Group To Lobby For Pavilion On Glen Burnie 'Superblock'

April 24, 1992|By Deidre Nerreau McCabe | Deidre Nerreau McCabe,Staff writer

The big top may be coming to Glen Burnie, but it's not the circus.

A committee formed last month to develop an "interim" plan for GlenBurnie's Superblock is pushing for a large outdoor pavilion to be built just north of the county's Arundel Center North.

The pavilion project, which would cost about $100,000, would be used for Glen Burnie's summer concert series and other outdoor events,such as theater, craft shows and square dances.

The seven-member Glen Burnie Cultural Arts Pavilion Committee, which first met last month, decided yesterday to request money for the project in next year's capital improvements budget.

County Councilman Edward C. Middlebrooks, a Severn Democrat who represents Glen Burnie, started pushing the pavilion idea nearly a year ago. He said it's needed to attract people and prospective developers to the area.

The site -- 5 1/2 acres north and east of Arundel Center North -- is badly in need of a face lift, Middlebrooks said.

"What bothers me now about this wholearea is the way it looks," said Middlebrooks.

Using county staff for guidance and an architect retained by county government, the pavilion committee is now armed with plans and drawings to hit the traveling budget show next month to plead its case.

Committee members will bring their plans and testify on behalf of the project during budget hearings at Old Mill High School on May 11 and the Arundel Center in Annapolis on May 13. They also plan to write letters to the countyexecutive and County Council members asking for money for the project.

Although committee member Lois Gross urged the group to keep the plans bare-bones in these fiscally trying times, Middlebrooks told the group to ask for what they need to make the project a success.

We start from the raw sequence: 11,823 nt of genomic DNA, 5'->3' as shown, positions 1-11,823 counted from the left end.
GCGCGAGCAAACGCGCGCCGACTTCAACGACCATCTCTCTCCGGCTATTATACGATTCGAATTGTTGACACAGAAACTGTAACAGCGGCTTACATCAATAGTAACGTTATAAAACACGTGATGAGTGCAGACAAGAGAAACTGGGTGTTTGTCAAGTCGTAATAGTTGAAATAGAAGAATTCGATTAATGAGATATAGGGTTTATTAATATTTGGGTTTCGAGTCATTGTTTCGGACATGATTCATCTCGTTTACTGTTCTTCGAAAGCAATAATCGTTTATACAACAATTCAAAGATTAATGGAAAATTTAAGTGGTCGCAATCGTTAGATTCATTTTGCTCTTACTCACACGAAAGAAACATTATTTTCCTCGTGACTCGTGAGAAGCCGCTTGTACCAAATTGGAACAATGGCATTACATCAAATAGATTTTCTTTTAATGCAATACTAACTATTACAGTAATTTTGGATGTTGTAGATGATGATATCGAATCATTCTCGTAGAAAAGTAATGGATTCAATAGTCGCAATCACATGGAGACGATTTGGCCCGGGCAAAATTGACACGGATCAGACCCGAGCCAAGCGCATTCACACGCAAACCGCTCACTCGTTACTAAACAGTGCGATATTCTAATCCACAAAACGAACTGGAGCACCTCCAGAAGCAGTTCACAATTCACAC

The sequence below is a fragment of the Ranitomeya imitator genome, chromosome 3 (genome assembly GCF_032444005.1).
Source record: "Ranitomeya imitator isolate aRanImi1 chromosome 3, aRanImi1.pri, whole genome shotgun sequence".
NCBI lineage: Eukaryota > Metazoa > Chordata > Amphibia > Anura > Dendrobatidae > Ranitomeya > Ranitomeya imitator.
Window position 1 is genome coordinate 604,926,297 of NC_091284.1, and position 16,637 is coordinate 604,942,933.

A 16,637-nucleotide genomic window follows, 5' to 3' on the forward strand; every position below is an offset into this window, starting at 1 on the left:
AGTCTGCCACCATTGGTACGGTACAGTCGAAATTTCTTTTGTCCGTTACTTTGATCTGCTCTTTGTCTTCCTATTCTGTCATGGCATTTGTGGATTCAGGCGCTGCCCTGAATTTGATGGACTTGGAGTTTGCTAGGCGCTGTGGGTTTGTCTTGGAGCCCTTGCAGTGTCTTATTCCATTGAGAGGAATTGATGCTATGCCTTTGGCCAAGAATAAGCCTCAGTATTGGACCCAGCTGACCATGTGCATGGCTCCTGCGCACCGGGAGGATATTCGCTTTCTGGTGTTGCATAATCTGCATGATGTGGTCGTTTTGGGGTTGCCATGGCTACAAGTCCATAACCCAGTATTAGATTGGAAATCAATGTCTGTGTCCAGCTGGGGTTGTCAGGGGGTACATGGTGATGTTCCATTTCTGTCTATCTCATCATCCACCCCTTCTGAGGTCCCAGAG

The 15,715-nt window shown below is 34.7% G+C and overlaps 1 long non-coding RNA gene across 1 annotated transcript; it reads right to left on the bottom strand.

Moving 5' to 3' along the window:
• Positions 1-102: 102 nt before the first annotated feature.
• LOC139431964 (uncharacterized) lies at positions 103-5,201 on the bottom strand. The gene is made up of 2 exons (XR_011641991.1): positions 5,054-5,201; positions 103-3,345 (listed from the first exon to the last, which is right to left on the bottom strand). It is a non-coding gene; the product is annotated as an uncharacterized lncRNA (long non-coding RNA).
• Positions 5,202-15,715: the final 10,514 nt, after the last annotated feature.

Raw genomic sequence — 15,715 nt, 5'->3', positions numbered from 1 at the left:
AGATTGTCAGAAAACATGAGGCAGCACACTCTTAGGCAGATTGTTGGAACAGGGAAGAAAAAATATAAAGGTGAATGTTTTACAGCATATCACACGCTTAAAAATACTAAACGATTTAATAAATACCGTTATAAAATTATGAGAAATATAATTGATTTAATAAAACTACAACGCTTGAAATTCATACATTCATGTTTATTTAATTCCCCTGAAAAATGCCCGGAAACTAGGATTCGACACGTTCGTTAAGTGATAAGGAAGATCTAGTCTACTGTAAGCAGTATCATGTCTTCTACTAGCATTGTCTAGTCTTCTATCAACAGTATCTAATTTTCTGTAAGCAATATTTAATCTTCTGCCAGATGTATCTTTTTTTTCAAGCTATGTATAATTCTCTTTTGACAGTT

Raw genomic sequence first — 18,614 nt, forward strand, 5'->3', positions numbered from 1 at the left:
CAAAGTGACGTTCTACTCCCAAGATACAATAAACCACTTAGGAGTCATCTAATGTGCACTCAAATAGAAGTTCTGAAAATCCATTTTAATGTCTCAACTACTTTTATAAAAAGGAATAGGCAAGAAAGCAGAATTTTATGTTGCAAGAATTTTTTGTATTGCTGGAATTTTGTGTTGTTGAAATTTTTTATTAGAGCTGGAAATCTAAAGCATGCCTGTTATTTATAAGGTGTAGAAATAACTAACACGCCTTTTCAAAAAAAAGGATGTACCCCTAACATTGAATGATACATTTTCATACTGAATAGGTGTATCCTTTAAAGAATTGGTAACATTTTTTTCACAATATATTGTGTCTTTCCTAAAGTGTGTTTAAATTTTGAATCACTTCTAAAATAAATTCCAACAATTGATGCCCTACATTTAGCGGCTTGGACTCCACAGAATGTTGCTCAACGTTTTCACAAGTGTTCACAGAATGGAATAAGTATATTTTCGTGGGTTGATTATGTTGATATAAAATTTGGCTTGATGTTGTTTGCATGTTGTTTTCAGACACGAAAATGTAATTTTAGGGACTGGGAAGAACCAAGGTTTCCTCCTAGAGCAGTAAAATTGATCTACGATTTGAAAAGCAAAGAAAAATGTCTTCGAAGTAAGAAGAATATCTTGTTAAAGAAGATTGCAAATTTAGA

"We don't want it to be second-class," Middlebrooks said. "We don't want to play second fiddle" to other community projects.

The committee will recommend at least two options for operating and maintaining the pavilion and surrounding grounds once its built -- either turning it over to a private operator or having the county run it.

The Superblock parcel, where the structure would be built, was to have been developed years ago as a 200,000-square-foot office and retail space with an adjoining parking garage.

But ever since plans were drawn up for an urban renewal area in downtown Glen Burnie in the late 1970s, interest in the site from developers has been scant.

County planners from the Urban Renewal office, which comes under the Division of Housing and Community Development, said they do not expect to find a developer for the parcel for at least five to seven years.

With this gloomy development forecast, committee members said the county might as well use the site in the meantime to benefit the community.

Now, a plant and tree sales company and a flea market operator lease space on the site from the county on a temporary basis and the rest is used for parking. Committee members said they believe the two temporary users could coexist with the pavilion, since the tent wouldonly take up about one-third of the site.

The pavilion and adjacent seating area for up to 500 patrons would take up many parking spaces during events (patrons would bring their own lawn chairs). But committee members think there would still be enough parking on the parcel and in the nearby parking garage, located across Baltimore-Annapolis Boulevard, to accommodate even the largest crowds anticipated.

If funding for the project is approved this year, landscaping and preparation of the site could start as early as this summer. The pavilionwould be ready for events next spring, said architect John Brunnett,who prepared the schematic drawings.

Should a developer be found for Superblock, members said, the pavilion could be moved elsewhere in Glen Burnie or the county and continue to be used.

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